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Imre Simon, colleague of the 3D Centre has achieved serious successes at the MIT-Harvard Medical School healthcare innovation training

28 January 2021

Imre Simon, colleague of the 3D Centre has achieved serious successes at the MIT-Harvard Medical School healthcare innovation training

MIT and Harvard Medical School have announced a ten-week healthcare innovation online training, aiming to develop an entrepreneurial viewpoint paired with innovation. Out of the large number of applicants, Imre Simon, colleague of the PTE 3D Printing and Visualization Centre was one of the few selected to participate, and he and his team ended the esteemed competition in second place.

 

Written by Viktor Harta

 

“I applied to the MIT-Harvard healthcare innovation online training urged by the inspiring community and supportive leadership at PTE 3D Centre,” said Imre Simon, whose participation in the training was supported by the University of Pécs Medical School. Simon elaborated, that the “bootcamp” was an intense, ten-week training, focusing on the development of an entrepreneurial viewpoint paired with innovation. This view includes the recognition of the given problem, creation of a solution of value and the marketing of the product and solution by means of creating a sustainable business model.

A large number of people wanted to participate in the training comprised of seven modules: out of 1400 applicants in 2020, 63 were selected to participate; they were then divided into groups of 4-6 people, emphasizing diversity and various professional backgrounds. The groups had to investigate a problem, and after detailed analysis, come up with a solution proposition. The next step was the creation of a sustainable business model for it, presenting the concept in the end. Imre became a member of a 5-person group, and started investigating the given area with Indian, Singaporean and South Korean teammates.

“After brainstorming, we have decided to focus on problems caused by the slowness of MRI scanning; our goal was decreasing examination time to allow faster diagnosis and high cost-efficiency. The idea came from a real life experience of one of my teammates, who had a hard time dealing with the 45-minute MRI scan that had to be interrupted multiple times because of discomfort in the small space in the machine, making lying still for enough time impossible. Due to these problems, the scan scheduled to be 45 minutes ended up taking two hours.”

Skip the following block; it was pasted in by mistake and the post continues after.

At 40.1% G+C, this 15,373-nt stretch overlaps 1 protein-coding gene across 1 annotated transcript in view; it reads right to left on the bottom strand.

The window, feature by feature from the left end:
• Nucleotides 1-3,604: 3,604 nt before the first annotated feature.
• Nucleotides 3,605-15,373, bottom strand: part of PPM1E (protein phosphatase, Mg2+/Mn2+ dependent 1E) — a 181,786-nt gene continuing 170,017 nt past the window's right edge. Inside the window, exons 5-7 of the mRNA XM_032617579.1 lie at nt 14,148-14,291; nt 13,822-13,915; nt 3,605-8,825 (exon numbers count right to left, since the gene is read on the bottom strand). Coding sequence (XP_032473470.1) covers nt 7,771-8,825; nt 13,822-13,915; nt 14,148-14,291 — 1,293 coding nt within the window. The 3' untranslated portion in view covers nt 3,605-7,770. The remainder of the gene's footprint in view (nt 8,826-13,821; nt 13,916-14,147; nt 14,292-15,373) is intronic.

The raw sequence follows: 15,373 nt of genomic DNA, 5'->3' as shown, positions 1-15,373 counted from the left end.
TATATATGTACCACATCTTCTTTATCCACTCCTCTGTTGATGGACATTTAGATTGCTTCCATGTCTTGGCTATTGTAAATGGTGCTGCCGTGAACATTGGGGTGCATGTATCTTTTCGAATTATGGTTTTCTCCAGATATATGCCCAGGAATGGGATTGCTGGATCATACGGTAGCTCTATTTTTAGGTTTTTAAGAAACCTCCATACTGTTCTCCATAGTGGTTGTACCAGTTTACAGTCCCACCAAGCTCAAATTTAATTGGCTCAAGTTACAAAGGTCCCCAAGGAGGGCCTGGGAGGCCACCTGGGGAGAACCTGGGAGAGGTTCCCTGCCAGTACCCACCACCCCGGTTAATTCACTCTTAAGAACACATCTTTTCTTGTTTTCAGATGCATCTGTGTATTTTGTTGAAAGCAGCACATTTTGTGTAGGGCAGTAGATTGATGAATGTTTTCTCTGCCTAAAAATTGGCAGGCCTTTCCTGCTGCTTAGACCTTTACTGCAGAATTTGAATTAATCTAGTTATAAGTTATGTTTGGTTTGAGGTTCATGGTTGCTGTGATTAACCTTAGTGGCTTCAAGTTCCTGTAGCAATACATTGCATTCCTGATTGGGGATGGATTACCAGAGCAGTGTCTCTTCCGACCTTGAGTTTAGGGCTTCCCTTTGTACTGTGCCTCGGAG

In order to investigate the problem, Imre and his teammates interviewed patients and radiologists from four countries, also researching in scientific journals. They have discovered that one out of ten patients had a similar experience. The American Radiology Journal stated that out of 40 million MRI scans, 4 million had to be repeated in the USA, causing an estimated economic loss of 400 million dollars. Even though there are devices that can make the scan more comfortable (earphones, VR goggles), these still have limits; and being under anaesthesia might have consequences. That’s not even considering that re-scanning might traumatize patients and increase hospital waiting times.

“We came to the conclusion that most patients can handle being motionless for up to 20-30 minutes, therefore the most effective solution to the problem would be the decrease of examination time,” added Imre Simon. They have started considering an AI-based software solution that would reconstruct slightly pixelated images taken during faster MRI scans into clinically acceptable and useable images.

Imre and his team managed to develop the functional principle of the software in ten weeks, including the mediated values and connected business model. The development would decrease patient anxiety and waiting time; for buyers (hospitals, diagnostic centres) it would mean a higher patient traffic and therefore higher income as positive result. It might just happen that this concept will have a life in practice: one of Imre’s teammates is giving it serious attention, meaning that this second-place bootcamp concept might be realised in the future.

“It was constantly emphasized during the training that we should not stick to one chosen business possibility. If it turns out to be going nowhere, feel free to discard it and look for new opportunities using the methods we learnt,” said Imre Simon. He pointed out that the software they designed could be realised with the help of engineering and some starting capital. He added that he is grateful for the opportunity to show and further his knowledge at such a challenge.